It is a recognised fact that education in Scotland is facing huge problems. If the decline we have witnessed nationally is to be reversed, we must all take seriously our responsibility to ensure all children can reach their full potential.
Within that context, we must remember that the best schools are partnerships between inspirational teachers, motivated children, engaged parents and a supportive community. The building simply facilitates learning, it is the other elements that make it happen.
This is why the crisis facing Currie Community High School is so concerning. This school is one of the best in our Capital because of its place at the heart of the community it serves. People are right to be concerned about moving the school and dividing the community.
We must take the news that the school building has structural problems seriously, but we must also be careful that they are addressed without harming the life chances of current and future pupils. Personally, I remain to be convinced that the entire building needs to be demolished and replaced elsewhere.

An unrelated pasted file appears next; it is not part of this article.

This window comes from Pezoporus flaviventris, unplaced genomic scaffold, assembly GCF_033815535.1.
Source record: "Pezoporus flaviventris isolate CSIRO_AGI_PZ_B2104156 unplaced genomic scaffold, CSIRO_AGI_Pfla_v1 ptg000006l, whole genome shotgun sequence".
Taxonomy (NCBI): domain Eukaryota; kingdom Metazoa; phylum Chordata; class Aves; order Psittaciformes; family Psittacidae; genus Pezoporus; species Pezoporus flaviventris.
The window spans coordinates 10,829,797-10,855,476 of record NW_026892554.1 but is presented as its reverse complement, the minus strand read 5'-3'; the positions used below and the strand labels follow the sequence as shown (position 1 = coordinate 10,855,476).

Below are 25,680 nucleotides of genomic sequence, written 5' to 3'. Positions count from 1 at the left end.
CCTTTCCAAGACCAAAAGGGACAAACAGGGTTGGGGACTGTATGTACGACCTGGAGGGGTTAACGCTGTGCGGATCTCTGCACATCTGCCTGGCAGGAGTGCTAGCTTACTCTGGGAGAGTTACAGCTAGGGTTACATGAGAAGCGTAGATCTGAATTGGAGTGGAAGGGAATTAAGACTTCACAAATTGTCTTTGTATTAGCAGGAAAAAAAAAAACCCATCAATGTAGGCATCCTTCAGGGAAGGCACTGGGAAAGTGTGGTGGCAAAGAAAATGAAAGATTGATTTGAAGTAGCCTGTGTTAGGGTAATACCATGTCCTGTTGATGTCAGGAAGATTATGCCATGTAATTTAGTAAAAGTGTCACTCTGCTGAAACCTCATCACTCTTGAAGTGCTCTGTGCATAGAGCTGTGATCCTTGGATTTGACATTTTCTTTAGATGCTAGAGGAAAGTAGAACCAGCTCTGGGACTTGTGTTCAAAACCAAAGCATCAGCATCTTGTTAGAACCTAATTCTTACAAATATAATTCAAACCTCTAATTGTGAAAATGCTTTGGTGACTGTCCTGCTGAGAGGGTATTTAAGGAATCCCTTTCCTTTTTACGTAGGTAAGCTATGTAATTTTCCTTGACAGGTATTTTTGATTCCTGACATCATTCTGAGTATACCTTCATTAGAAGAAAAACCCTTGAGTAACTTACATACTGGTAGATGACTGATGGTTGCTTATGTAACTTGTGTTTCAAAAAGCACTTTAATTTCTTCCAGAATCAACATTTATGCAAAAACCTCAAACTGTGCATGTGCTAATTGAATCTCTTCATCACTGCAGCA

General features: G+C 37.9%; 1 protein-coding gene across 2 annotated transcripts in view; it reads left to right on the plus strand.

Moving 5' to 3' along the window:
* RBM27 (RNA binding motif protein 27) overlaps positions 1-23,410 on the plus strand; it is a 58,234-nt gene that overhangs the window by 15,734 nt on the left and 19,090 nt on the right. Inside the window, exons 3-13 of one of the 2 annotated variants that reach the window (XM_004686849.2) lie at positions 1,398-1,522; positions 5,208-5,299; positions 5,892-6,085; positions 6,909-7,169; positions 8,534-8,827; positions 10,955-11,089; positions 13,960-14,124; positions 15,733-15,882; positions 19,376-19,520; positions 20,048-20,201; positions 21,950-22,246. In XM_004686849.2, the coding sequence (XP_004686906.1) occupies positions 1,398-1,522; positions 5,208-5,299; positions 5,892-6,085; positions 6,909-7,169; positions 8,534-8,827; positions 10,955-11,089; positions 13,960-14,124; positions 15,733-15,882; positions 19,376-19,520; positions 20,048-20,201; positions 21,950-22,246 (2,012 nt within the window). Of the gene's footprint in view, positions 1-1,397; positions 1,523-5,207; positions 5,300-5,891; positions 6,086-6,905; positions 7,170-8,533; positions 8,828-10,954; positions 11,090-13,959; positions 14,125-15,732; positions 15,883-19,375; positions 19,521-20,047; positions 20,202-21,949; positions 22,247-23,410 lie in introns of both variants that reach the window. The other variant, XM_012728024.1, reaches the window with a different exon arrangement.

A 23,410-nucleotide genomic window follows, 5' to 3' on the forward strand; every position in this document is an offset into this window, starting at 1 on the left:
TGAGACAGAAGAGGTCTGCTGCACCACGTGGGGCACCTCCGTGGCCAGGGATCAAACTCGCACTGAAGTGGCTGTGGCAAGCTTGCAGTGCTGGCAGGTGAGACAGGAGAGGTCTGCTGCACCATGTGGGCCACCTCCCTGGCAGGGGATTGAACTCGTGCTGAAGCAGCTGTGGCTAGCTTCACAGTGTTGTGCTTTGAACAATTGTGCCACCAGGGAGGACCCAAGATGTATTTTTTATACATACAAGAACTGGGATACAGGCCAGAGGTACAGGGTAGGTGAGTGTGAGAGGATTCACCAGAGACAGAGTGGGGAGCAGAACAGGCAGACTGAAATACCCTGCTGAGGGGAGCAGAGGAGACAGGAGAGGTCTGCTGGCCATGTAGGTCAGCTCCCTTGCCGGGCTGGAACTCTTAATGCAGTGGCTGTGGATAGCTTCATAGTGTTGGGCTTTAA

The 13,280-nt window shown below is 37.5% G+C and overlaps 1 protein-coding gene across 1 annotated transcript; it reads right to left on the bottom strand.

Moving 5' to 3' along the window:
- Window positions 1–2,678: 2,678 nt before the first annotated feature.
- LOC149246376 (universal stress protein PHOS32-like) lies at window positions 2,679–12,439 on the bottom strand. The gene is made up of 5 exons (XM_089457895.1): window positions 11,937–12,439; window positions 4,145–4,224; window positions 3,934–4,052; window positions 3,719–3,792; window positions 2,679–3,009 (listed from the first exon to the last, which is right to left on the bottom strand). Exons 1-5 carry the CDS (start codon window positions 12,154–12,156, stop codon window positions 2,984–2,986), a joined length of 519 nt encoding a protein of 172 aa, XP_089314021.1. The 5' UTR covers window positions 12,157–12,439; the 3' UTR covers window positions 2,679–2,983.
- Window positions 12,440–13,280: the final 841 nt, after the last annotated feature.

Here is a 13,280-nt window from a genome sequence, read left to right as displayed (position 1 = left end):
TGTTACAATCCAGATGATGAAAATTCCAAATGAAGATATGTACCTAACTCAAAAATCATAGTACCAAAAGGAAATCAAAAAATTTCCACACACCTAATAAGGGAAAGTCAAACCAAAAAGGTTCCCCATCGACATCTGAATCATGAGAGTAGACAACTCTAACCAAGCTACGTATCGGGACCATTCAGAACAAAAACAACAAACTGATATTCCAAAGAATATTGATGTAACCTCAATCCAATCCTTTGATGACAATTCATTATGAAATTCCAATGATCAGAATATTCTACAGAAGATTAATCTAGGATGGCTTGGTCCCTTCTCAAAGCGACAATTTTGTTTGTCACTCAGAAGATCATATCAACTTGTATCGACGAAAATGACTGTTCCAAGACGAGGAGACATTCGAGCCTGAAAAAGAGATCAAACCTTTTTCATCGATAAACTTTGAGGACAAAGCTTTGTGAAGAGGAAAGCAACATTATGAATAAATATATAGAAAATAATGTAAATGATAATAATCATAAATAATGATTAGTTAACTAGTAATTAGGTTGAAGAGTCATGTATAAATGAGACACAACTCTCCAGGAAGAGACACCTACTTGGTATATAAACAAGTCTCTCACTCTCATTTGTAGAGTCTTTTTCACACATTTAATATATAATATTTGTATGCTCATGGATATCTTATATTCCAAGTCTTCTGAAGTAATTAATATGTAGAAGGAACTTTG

I also share the concerns of my constituents about the unexpected nature and complexity of the proposals launched by the Council’s Education department. As a local Councillor, I was only told about the consultation after the school’s Parent Council.
I’m also concerned that no educational impact study has yet been undertaken and that my constituents without children at the school were not directly notified. Indeed, I have constituents living next to one of the potential sites who found out about the proposals via the Evening News.
Despite these problems, the current consultation is really just the first step in the process and I have been assured no decisions have been made yet. I would strongly urge all interested residents to take time to read the proposals and submit their comments before the 9th of February: www.edinburgh.gov.uk/schoolsreview